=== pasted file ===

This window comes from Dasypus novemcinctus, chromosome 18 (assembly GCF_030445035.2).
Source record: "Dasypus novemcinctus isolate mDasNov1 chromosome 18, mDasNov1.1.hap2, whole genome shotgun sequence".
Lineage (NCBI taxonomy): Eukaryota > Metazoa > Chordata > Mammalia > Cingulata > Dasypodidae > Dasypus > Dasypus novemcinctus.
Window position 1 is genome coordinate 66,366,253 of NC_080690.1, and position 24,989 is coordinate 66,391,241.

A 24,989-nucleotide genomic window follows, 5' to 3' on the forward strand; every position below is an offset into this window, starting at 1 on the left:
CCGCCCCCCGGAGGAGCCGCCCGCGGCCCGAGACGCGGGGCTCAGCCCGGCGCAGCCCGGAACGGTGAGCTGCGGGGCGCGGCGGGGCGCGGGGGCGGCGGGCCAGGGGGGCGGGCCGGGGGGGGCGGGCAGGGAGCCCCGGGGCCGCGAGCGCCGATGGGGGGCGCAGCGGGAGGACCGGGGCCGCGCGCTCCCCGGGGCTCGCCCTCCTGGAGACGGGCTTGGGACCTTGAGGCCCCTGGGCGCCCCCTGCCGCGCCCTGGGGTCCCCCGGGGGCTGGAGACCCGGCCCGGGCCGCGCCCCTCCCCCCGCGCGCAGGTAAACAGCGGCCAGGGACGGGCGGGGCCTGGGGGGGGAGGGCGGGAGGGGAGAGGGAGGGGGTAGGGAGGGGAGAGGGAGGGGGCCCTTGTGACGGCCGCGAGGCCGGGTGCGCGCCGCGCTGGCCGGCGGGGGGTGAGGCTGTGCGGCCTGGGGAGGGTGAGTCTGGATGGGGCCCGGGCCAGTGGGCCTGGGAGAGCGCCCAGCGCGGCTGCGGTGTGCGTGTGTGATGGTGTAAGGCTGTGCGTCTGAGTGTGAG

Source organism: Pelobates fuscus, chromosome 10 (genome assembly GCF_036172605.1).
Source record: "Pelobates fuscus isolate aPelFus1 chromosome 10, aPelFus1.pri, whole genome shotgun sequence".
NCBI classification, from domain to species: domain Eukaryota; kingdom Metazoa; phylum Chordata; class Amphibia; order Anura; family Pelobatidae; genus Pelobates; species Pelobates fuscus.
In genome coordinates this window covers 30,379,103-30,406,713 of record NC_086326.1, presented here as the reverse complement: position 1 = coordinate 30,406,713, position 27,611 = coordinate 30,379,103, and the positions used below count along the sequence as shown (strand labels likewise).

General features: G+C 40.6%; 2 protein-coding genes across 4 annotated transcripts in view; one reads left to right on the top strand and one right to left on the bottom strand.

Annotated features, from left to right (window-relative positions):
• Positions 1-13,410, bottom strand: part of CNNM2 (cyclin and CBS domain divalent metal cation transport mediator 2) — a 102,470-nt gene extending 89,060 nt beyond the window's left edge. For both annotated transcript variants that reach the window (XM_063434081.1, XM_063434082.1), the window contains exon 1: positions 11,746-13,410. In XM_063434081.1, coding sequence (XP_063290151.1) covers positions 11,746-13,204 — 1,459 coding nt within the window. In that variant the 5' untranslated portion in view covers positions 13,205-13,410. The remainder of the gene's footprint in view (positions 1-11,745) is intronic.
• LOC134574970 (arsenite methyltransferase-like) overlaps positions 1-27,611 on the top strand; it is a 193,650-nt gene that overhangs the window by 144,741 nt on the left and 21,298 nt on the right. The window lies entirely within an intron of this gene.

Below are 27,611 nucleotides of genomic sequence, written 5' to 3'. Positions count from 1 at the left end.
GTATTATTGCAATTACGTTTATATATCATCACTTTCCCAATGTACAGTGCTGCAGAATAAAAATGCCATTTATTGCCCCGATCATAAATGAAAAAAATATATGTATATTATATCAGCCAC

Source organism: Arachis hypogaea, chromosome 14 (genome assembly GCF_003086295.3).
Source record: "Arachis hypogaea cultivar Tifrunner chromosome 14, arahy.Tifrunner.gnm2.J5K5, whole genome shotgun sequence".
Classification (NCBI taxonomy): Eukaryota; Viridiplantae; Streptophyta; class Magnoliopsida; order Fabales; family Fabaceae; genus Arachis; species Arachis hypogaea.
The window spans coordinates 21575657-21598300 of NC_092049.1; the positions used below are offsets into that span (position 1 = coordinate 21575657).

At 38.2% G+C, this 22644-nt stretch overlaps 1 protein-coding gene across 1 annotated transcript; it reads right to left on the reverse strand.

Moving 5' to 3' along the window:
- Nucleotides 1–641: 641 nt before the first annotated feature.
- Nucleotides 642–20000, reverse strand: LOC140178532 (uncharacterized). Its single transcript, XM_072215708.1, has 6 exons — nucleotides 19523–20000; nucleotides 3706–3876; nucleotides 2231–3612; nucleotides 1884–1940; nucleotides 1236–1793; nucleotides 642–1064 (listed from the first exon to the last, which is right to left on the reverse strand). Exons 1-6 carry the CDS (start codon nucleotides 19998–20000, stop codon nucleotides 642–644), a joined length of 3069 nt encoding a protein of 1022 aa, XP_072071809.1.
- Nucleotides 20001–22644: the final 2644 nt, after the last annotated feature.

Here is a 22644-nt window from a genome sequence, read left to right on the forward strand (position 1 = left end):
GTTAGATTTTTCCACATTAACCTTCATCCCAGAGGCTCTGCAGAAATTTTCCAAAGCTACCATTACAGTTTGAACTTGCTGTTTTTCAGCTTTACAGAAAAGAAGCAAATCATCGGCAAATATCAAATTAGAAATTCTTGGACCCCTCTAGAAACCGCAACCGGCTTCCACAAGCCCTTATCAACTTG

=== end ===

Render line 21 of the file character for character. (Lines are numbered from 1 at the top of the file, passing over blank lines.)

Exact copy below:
At 38.2% G+C, this 22644-nt stretch overlaps 1 protein-coding gene across 1 annotated transcript; it reads right to left on the reverse strand.